How This Impacts Rep Behavior
Let’s say our business hours are 8-5, and a lead comes in at 4:00 PM, should they get the same experience as someone that came in at 2:00 PM? Using a two hour target within business hours, the 4:00 PM lead doesn’t need to be responded to until 9:00 AM the next morning (17 hours later) to be within target. Now just imagine that lead came in on a Friday, the rep would have until Monday morning to respond. Would you still consider that a hot lead?
If you were measuring actual hours, the likelihood of your rep working that lead before 6:00 PM would increase substantially.
Something that we hear is that off-hour leads are skewing metrics, which could be true, but how many leads do you have coming in during off-hours? 5%, 20%, 50%? If the number of off-hour leads is substantial enough to skew your numbers, and you believe that getting back to prospects quickly makes an impact on your conversion rates, shouldn’t you have a dedicated team that works off-hour leads?
The goal of response time SLAs is to create a measurable improvement in the customer experience, which should translate to an increase in sales. By measuring by business hours you turn this into a vanity metric where your reps can meet the metric without creating the desired outcome.
Next, we need to clearly define what it means to respond to a lead – what touchpoint takes them from “assigned” to “working” to give you the lead response time.
We’ve got a number of different types of touchpoints to look at:
- Phone call
- Personalized email
- Automated email
- LinkedIn (or other social) message
We recommend excluding any automated messages and low-value touches from your lead response calculation.
Build Your SLA To Encourage The Behaviors You Want To See
Let’s circle back and ask this question again, in your lead response SLA, are you measuring from your buyer’s perspective or your sales rep’s?
You need to think about both, but only one can take priority – and that has to be the buyer’s experience.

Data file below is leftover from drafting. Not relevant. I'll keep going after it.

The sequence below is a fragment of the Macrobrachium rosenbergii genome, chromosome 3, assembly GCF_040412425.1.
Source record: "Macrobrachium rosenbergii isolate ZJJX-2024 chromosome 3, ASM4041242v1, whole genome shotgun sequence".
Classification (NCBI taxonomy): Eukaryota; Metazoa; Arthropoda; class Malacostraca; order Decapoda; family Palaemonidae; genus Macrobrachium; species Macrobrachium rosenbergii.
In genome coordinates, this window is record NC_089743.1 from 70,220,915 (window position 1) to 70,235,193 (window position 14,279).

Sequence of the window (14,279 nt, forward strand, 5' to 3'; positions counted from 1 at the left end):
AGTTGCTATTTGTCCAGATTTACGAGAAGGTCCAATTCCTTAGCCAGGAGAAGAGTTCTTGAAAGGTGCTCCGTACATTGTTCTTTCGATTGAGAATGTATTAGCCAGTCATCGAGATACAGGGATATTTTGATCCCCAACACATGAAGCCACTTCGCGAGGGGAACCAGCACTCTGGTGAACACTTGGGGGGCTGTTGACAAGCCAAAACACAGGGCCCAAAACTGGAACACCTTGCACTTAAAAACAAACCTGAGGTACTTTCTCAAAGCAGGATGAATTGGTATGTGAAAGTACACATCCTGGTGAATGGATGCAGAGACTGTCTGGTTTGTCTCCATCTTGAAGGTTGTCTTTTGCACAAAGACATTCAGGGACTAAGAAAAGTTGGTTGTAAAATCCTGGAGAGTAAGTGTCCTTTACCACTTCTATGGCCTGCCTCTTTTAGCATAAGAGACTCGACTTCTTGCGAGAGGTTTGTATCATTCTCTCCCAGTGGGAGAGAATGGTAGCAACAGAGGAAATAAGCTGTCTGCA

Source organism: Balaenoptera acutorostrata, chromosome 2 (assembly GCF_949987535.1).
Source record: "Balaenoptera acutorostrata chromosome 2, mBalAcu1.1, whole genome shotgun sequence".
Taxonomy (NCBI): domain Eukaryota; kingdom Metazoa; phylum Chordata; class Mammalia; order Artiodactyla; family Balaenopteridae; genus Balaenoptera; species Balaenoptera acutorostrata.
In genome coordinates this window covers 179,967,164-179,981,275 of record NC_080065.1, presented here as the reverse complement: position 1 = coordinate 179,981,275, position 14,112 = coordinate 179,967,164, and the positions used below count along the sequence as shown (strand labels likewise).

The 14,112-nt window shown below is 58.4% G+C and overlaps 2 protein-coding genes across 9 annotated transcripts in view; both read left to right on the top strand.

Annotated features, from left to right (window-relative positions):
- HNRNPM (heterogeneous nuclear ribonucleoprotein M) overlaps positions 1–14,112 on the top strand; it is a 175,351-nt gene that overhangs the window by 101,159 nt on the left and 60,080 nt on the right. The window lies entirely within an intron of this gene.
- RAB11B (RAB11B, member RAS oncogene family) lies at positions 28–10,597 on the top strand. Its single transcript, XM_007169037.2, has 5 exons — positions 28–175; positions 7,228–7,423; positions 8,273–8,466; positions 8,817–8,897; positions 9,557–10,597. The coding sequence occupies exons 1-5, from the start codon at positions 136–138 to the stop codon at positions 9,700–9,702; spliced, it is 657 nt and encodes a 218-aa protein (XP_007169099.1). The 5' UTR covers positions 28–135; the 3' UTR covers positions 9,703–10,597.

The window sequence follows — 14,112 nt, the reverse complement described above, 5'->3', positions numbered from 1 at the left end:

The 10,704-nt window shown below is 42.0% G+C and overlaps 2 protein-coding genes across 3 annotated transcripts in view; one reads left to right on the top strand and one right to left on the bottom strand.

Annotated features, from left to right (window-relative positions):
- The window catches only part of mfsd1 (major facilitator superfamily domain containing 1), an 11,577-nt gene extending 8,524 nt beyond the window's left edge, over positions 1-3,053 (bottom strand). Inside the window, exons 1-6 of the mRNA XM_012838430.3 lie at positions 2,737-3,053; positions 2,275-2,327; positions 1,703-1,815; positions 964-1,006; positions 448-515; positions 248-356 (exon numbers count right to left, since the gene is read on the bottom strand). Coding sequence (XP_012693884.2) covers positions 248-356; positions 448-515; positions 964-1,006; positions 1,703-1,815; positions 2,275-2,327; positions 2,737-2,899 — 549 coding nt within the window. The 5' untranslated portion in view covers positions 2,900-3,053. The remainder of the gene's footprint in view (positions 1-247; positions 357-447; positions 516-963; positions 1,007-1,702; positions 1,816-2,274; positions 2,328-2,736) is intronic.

- Set response targets that will avoid the spray and pray approach, and encourage your reps to give a quick, personalized, and authentic response.
- Use actual hours instead of business hours in your SLA to make sure you’re giving a consistent prospect experience regardless of what time of day it is.
- Exclude automated and low-value touches to avoid skewing your metrics.
- Most importantly: In every decision you make, prioritize the buyer’s experience first, then figure out how to make it work for your sales team.
Want more lead management best practices? We’ve partnered with Drift on a free eBook: The Measurable Lead Model. Get it here.
Marko Savic is the CEO of FunnelCake, a Revenue Operations Platform that dramatically improves lead management and pipeline performance for fast growing SaaS organizations. Along with driving the growth of FunnelCake, Marko is a sought-after thought leader in the B2B SaaS revenue space and one of the founders of the RevOps movement. His seminal book “The RevOps Framework” helped an entire industry see the value in a centralized operations role. Most recently, Marko authored “The Measurable Lead Model”, a fresh look at how today’s lead models are broken and how a new lead model is needed to drive growth.
Editor’s Note: This is a guest post. Interested in contributing content to the Drift blog? Email Molly Sloan at firstname.lastname@example.org.